INTRODUCTION: In 2014-2016, an Ebola epidemic devastated Guinea; more than 3800 cases and 2500 deaths were reported to the World Health Organization. In August 2015, as the epidemic waned and clinical trials of an experimental, Ebola vaccine continued in Guinea and neighboring Sierra Leone, we conducted a national household survey about Ebola-related knowledge, attitudes, and practices (KAP) and opinions about "hypothetical" Ebola vaccines. METHODS: Using cluster-randomized sampling, we selected participants aged 15+ years old in Guinea's 8 administrative regions, which had varied cumulative case counts. The questionnaire assessed socio-demographic characteristics, experiences during the epidemic, Ebola-related KAP, and Ebola vaccine attitudes. To assess the potential for Ebola vaccine introduction in Guinea, we examined the association between vaccine attitudes and participants' characteristics using categorical and multivariable analyses. RESULTS: Of 6699 persons invited to participate, 94% responded to at least 1 Ebola vaccine question. Most agreed that vaccines were needed to fight the epidemic (85.8%) and that their family would accept safe, effective Ebola vaccines if they became available in Guinea (84.2%). These measures of interest and acceptability were significantly more common among participants who were male, wealthier, more educated, and lived with young children who had received routine vaccines. Interest and acceptability were also significantly higher among participants who understood Ebola transmission modes, had witnessed Ebola response teams, knew Ebola-affected persons, believed Ebola was not always fatal, and would access Ebola treatment centers. In multivariable analyses of the majority of participants living with young children, interest and acceptability were significantly higher among those living with vaccinated children than among those living with unvaccinated children. DISCUSSION: The high acceptability of hypothetical vaccines indicates strong potential for introducing Ebola vaccines across Guinea. Strategies to build public confidence in use of Ebola vaccines should highlight any similarities with safe, effective vaccines routinely used in Guinea.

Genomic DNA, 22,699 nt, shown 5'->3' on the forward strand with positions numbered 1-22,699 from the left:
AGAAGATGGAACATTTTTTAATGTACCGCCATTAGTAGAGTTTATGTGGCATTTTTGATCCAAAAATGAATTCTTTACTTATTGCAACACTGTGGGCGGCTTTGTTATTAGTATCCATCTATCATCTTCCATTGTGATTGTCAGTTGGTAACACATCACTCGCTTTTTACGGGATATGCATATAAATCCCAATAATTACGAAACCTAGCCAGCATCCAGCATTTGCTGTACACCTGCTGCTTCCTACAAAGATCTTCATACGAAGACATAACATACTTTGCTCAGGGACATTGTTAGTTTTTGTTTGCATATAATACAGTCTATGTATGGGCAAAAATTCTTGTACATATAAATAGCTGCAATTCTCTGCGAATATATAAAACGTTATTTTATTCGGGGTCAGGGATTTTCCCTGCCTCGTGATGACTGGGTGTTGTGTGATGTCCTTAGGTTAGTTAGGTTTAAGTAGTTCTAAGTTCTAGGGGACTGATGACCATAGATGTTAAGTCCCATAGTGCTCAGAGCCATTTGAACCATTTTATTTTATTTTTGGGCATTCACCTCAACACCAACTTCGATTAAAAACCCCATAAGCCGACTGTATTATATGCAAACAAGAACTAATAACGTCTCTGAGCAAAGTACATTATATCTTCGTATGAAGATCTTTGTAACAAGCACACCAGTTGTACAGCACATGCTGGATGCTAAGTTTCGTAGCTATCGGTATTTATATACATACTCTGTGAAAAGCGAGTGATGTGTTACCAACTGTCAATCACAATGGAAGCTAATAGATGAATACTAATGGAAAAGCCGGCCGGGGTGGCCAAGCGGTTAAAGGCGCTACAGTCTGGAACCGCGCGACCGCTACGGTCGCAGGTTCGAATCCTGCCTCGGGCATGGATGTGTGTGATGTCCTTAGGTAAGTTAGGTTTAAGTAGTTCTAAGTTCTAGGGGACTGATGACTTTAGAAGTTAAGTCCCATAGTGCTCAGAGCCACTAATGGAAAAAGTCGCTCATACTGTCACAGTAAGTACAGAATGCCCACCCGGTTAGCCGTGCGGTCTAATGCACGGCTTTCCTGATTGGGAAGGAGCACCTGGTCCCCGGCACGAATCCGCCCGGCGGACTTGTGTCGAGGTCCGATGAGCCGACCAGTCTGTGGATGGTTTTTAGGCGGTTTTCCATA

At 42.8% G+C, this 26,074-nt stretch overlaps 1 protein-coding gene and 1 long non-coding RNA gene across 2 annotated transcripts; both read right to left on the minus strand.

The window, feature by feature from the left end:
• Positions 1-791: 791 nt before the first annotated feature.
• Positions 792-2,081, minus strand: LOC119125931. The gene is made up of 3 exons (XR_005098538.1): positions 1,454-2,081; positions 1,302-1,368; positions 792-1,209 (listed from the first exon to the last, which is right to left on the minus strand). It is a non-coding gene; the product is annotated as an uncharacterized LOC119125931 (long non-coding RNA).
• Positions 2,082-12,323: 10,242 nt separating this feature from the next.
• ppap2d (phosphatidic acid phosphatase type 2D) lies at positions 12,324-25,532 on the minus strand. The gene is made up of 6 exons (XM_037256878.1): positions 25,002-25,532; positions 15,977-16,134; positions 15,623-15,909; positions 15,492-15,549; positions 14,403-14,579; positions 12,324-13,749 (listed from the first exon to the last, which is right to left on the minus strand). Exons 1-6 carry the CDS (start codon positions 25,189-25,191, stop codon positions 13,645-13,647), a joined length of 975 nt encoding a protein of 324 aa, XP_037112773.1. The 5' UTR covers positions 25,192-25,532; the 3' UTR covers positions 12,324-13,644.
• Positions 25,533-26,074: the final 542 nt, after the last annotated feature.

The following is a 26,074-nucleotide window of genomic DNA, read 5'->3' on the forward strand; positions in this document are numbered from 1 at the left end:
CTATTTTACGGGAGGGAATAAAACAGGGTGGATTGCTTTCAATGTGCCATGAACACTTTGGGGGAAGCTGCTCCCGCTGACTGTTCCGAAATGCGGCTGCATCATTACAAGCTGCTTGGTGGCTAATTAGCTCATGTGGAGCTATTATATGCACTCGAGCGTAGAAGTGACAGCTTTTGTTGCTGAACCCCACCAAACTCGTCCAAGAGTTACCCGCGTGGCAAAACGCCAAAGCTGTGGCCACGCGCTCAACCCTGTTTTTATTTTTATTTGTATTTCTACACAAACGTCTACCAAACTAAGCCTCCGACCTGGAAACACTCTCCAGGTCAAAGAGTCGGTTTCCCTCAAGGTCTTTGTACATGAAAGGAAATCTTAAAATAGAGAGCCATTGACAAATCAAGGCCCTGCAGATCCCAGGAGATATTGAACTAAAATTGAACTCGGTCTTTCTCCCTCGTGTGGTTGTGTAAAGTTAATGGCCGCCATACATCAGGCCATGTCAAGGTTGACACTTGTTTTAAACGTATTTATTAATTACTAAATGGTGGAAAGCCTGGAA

Assuntos